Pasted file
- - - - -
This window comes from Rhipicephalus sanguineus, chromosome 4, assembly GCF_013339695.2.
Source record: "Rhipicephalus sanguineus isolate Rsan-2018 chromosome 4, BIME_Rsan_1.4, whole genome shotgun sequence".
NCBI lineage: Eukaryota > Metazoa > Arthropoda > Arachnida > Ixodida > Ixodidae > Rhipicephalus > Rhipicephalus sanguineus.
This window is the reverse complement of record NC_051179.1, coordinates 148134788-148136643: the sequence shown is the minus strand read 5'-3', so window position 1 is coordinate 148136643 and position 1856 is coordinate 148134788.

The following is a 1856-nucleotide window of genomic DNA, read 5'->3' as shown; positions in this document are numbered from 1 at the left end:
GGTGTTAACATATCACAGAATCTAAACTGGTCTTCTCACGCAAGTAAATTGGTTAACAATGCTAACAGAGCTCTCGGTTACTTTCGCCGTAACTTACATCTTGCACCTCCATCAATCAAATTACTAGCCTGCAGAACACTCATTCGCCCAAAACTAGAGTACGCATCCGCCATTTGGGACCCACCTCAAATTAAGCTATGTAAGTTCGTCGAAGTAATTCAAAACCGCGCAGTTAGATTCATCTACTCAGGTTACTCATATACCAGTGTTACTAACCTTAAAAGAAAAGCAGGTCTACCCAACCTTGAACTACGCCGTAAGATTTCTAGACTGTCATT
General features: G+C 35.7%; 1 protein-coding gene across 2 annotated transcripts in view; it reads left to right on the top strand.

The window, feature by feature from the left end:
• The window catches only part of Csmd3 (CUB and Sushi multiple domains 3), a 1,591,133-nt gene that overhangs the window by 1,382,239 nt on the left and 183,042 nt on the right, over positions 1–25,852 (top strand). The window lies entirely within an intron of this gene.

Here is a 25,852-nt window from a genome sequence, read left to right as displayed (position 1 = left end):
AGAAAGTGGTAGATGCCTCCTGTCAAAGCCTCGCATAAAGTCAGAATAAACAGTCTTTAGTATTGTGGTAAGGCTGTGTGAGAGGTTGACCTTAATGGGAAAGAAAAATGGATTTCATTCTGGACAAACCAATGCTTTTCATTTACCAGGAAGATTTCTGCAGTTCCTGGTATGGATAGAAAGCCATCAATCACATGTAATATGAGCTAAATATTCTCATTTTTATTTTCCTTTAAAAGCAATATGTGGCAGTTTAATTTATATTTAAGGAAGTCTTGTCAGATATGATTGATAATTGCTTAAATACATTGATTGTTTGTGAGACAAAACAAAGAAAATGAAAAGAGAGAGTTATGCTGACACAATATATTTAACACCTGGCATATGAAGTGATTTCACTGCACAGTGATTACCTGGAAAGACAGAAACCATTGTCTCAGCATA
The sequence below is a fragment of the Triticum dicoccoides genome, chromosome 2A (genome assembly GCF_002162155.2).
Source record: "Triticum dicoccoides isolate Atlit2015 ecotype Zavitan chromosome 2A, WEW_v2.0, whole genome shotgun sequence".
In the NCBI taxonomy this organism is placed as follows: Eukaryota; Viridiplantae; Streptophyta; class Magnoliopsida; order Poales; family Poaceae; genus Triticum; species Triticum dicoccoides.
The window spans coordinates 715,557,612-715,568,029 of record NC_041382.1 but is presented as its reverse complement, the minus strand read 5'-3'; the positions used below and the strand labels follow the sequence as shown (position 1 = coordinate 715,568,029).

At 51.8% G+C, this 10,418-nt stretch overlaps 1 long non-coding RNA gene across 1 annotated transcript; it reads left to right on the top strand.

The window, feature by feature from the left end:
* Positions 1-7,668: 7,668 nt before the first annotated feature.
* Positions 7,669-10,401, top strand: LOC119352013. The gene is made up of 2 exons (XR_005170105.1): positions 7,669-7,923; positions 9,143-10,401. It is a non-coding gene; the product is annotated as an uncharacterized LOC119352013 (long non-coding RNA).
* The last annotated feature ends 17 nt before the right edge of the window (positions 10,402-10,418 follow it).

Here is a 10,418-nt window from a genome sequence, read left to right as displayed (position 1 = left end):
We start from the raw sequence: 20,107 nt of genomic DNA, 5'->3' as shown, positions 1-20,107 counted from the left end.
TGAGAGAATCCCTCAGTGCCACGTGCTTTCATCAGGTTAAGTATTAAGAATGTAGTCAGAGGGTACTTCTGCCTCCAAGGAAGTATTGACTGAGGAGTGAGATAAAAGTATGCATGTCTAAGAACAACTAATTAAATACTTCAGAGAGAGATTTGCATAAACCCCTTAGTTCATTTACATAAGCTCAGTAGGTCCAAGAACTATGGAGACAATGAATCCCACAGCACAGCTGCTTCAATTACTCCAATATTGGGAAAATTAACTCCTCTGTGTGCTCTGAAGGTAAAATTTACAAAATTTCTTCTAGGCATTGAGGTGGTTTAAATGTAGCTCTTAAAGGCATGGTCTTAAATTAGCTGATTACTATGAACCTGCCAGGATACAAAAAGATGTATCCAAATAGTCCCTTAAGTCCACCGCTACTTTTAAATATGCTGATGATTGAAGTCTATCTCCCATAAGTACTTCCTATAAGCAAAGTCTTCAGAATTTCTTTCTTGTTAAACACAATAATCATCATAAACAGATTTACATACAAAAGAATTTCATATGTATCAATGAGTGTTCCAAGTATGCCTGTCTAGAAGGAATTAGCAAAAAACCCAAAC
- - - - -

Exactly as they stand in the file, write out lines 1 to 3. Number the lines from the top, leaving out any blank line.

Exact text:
This window comes from Rhipicephalus sanguineus, chromosome 4, assembly GCF_013339695.2.
Source record: "Rhipicephalus sanguineus isolate Rsan-2018 chromosome 4, BIME_Rsan_1.4, whole genome shotgun sequence".
NCBI lineage: Eukaryota > Metazoa > Arthropoda > Arachnida > Ixodida > Ixodidae > Rhipicephalus > Rhipicephalus sanguineus.